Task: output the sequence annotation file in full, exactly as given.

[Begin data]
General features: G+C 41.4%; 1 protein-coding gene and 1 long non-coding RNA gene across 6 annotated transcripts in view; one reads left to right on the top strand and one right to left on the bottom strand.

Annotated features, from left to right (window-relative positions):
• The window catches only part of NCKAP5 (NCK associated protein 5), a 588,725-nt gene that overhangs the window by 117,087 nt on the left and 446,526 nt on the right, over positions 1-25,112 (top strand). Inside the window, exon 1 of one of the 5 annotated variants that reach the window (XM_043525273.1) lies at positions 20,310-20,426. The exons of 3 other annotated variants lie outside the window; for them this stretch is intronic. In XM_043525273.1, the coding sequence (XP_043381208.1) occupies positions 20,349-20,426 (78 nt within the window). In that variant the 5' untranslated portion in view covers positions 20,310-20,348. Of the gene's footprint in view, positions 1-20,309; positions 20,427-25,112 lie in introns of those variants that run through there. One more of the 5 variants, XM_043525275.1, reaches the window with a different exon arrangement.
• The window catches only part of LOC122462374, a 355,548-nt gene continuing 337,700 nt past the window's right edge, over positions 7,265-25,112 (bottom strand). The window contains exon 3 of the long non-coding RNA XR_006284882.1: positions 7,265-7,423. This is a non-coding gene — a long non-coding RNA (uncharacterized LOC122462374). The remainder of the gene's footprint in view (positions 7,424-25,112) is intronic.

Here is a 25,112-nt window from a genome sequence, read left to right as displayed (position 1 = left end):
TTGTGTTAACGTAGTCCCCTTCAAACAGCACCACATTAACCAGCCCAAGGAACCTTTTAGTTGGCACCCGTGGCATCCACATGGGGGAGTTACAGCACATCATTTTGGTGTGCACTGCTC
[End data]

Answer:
General features: G+C 41.4%; 1 protein-coding gene and 1 long non-coding RNA gene across 6 annotated transcripts in view; one reads left to right on the top strand and one right to left on the bottom strand.

Annotated features, from left to right (window-relative positions):
• The window catches only part of NCKAP5 (NCK associated protein 5), a 588,725-nt gene that overhangs the window by 117,087 nt on the left and 446,526 nt on the right, over positions 1-25,112 (top strand). Inside the window, exon 1 of one of the 5 annotated variants that reach the window (XM_043525273.1) lies at positions 20,310-20,426. The exons of 3 other annotated variants lie outside the window; for them this stretch is intronic. In XM_043525273.1, the coding sequence (XP_043381208.1) occupies positions 20,349-20,426 (78 nt within the window). In that variant the 5' untranslated portion in view covers positions 20,310-20,348. Of the gene's footprint in view, positions 1-20,309; positions 20,427-25,112 lie in introns of those variants that run through there. One more of the 5 variants, XM_043525275.1, reaches the window with a different exon arrangement.
• The window catches only part of LOC122462374, a 355,548-nt gene continuing 337,700 nt past the window's right edge, over positions 7,265-25,112 (bottom strand). The window contains exon 3 of the long non-coding RNA XR_006284882.1: positions 7,265-7,423. This is a non-coding gene — a long non-coding RNA (uncharacterized LOC122462374). The remainder of the gene's footprint in view (positions 7,424-25,112) is intronic.

Here is a 25,112-nt window from a genome sequence, read left to right as displayed (position 1 = left end):
TTGTGTTAACGTAGTCCCCTTCAAACAGCACCACATTAACCAGCCCAAGGAACCTTTTAGTTGGCACCCGTGGCATCCACATGGGGGAGTTACAGCACATCATTTTGGTGTGCACTGCTC